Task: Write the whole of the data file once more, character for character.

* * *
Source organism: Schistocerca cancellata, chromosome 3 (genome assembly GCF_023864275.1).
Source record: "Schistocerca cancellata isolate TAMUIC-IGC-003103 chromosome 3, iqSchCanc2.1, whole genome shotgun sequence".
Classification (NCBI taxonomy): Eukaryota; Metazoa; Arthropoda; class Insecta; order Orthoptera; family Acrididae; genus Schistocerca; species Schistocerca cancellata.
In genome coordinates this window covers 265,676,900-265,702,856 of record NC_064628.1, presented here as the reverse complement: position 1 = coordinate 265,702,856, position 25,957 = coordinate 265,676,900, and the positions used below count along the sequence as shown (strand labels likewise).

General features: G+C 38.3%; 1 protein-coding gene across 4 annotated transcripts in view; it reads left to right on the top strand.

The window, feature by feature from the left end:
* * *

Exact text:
Source organism: Schistocerca cancellata, chromosome 3 (genome assembly GCF_023864275.1).
Source record: "Schistocerca cancellata isolate TAMUIC-IGC-003103 chromosome 3, iqSchCanc2.1, whole genome shotgun sequence".
Classification (NCBI taxonomy): Eukaryota; Metazoa; Arthropoda; class Insecta; order Orthoptera; family Acrididae; genus Schistocerca; species Schistocerca cancellata.
In genome coordinates this window covers 265,676,900-265,702,856 of record NC_064628.1, presented here as the reverse complement: position 1 = coordinate 265,702,856, position 25,957 = coordinate 265,676,900, and the positions used below count along the sequence as shown (strand labels likewise).

General features: G+C 38.3%; 1 protein-coding gene across 4 annotated transcripts in view; it reads left to right on the top strand.

The window, feature by feature from the left end: